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PI and Civil Litigation

Law - practice - procedure

28 SEP 2015

A v (1) Trustees of the Watchtower Bible and Tract Society (2) Trustees of the Loughborough Blackbook Congregation of Jehovah’s Witnesses (3) Trustees of the Loughborough Southwood Congregation of Jehovah’s Witnesses [2015] EWHC 1722 (QB)

A v (1) Trustees of the Watchtower Bible and Tract Society (2) Trustees of the Loughborough Blackbook Congregation of Jehovah’s Witnesses (3) Trustees of the Loughborough Southwood Congregation of Jehovah’s Witnesses [2015] EWHC 1722 (QB)
Duty of care – abuse – vicarious liability – limitation

High Court, Queen’s Bench Division: Globe J

19 June 2015


Summary
Notwithstanding issues on limitation, the defendants were held liable to pay damages to the claimant for the historical abuse she had suffered.

Detail
The claimant sought damages for sexual abuse that she was subjected to as a young child. Damages were agreed, subject to liability.

The claimant claimed the defendants, the first of which was the over-arching body of the second and third, had failed to safeguard her from abuse.

Now an adult, the first issue was whether the claimant’s claim was time-barred by virtue of the Limitation Act (1980). The judge found that the claimant could not have known that her abuse was attributable to an act or omission constituting negligence on the part of the defendants. She therefore lacked the required knowledge for limitation purposes until such time as her solicitors were served with the defendants’ witness evidence in 2014. The claim could therefore proceed.

In the alternative, the defendants argued that the delay in commencing proceedings had adversely affected the cogency of the evidence to the extent that a fair trial would not be possible. Exercising its discretion under s 33, the court dismissed the argument, noting that there was always going to be difficulty with the evidence as is usual in historical sex abuse cases.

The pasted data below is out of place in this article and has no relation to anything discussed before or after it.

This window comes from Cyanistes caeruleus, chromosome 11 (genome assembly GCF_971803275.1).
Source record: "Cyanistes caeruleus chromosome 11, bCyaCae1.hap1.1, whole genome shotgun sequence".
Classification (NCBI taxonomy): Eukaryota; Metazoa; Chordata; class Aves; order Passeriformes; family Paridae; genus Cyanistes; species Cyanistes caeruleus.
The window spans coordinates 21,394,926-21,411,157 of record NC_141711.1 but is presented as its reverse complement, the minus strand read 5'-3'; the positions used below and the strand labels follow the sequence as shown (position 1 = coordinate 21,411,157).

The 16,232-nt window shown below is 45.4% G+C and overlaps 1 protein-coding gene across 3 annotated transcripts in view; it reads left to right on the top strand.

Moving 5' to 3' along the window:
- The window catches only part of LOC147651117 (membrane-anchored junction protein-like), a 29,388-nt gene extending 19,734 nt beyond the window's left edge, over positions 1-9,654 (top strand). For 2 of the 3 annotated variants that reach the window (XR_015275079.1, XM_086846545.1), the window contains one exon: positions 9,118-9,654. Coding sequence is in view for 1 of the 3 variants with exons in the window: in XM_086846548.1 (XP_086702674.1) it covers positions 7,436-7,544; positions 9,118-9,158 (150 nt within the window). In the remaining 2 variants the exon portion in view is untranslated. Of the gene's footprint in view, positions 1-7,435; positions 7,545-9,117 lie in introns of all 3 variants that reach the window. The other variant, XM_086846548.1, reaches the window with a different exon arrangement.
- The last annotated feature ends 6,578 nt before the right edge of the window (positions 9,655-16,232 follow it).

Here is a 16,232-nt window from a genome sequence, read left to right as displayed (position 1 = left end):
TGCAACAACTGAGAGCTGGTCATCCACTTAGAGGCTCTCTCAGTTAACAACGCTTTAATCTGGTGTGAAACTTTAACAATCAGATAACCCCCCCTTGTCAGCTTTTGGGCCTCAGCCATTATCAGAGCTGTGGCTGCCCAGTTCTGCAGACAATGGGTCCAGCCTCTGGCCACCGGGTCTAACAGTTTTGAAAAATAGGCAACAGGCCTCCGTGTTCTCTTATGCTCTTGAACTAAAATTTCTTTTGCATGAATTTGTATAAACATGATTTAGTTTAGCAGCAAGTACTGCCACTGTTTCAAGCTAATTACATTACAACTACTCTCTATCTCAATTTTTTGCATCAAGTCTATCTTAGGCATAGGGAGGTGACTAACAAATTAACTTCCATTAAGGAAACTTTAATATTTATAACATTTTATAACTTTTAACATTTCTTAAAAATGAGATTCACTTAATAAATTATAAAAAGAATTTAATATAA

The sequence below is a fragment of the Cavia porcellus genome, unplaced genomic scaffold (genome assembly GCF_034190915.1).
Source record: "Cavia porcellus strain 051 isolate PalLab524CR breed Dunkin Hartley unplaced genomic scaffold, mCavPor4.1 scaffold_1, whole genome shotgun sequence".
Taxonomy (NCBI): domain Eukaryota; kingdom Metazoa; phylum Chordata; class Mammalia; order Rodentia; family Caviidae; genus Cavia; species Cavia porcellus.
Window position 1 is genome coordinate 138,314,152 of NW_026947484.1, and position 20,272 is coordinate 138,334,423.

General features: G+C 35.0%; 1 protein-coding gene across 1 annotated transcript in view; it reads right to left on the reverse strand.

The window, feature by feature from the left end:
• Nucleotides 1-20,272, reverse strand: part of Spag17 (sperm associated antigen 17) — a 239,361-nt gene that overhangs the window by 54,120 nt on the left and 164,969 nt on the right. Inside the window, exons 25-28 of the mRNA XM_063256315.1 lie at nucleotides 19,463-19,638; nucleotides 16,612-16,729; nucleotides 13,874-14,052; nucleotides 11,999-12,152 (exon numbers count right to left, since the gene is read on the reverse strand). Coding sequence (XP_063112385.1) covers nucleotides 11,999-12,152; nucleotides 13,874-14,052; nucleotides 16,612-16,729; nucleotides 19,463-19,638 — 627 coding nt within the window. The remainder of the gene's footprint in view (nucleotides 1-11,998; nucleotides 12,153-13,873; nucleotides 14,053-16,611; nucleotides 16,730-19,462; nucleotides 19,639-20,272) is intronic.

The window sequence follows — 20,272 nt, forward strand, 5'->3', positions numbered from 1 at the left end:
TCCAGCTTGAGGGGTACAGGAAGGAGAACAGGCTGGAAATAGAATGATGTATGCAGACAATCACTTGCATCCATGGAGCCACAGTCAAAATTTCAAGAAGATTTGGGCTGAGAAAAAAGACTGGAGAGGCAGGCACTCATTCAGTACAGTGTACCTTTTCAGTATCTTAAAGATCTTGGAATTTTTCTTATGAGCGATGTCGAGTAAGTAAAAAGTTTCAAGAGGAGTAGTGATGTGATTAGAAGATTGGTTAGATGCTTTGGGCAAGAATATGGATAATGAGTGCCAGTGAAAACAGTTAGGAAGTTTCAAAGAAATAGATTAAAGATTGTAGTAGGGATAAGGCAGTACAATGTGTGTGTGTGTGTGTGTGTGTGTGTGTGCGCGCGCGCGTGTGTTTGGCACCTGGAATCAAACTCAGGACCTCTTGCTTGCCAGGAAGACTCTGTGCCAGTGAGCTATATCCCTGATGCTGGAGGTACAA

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In determining liability, the court was invited to decide whether the defendants could be held vicariously liable for the acts of the perpetrator. The court held that they could because the acts of intimacy were only possible because of the status of the minister. There was therefore a sufficiently close link between him, the defendants and the harmful act.

In finding for the claimant, the court held that there was a duty of care owed to the claimant and that duty had been breached, largely because there claimant’s mother was not warned about what was happening to her daughter and therefore could not take steps to protect her.

Comment
This is the latest in a line of cases which clearly demonstrates that ‘[t]he law of vicarious liability is on the move’ as stated by Lord Phillips in [2012] UKSC 56, and that vicarious liability is no longer limited to employees of the defendant acting in the course of their employment.

Summarised by Adam Dyl, Anthony Gold Solicitors
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